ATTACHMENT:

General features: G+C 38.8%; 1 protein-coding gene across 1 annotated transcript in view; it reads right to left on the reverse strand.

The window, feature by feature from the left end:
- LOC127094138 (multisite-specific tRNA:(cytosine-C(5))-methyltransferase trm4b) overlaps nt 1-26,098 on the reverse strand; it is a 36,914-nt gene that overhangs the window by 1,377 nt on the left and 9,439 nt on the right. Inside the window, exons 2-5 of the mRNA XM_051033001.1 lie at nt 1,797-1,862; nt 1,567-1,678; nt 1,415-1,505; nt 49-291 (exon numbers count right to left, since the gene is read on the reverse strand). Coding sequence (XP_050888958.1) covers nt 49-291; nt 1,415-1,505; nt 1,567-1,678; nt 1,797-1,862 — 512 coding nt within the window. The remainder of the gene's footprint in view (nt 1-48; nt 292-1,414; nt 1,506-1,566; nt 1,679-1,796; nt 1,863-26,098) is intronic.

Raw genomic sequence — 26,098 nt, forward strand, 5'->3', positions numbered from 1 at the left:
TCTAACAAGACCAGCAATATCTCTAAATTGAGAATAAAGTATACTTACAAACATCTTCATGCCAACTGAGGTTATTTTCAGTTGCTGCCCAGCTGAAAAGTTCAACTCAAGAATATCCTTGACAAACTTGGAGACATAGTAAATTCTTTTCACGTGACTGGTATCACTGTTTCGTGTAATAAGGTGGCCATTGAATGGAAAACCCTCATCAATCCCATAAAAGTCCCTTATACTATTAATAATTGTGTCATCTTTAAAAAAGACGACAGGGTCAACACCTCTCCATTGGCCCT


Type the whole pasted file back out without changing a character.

General features: G+C 38.8%; 1 protein-coding gene across 1 annotated transcript in view; it reads right to left on the reverse strand.

The window, feature by feature from the left end:
- LOC127094138 (multisite-specific tRNA:(cytosine-C(5))-methyltransferase trm4b) overlaps nt 1-26,098 on the reverse strand; it is a 36,914-nt gene that overhangs the window by 1,377 nt on the left and 9,439 nt on the right. Inside the window, exons 2-5 of the mRNA XM_051033001.1 lie at nt 1,797-1,862; nt 1,567-1,678; nt 1,415-1,505; nt 49-291 (exon numbers count right to left, since the gene is read on the reverse strand). Coding sequence (XP_050888958.1) covers nt 49-291; nt 1,415-1,505; nt 1,567-1,678; nt 1,797-1,862 — 512 coding nt within the window. The remainder of the gene's footprint in view (nt 1-48; nt 292-1,414; nt 1,506-1,566; nt 1,679-1,796; nt 1,863-26,098) is intronic.

Raw genomic sequence — 26,098 nt, forward strand, 5'->3', positions numbered from 1 at the left:
TCTAACAAGACCAGCAATATCTCTAAATTGAGAATAAAGTATACTTACAAACATCTTCATGCCAACTGAGGTTATTTTCAGTTGCTGCCCAGCTGAAAAGTTCAACTCAAGAATATCCTTGACAAACTTGGAGACATAGTAAATTCTTTTCACGTGACTGGTATCACTGTTTCGTGTAATAAGGTGGCCATTGAATGGAAAACCCTCATCAATCCCATAAAAGTCCCTTATACTATTAATAATTGTGTCATCTTTAAAAAAGACGACAGGGTCAACACCTCTCCATTGGCCCT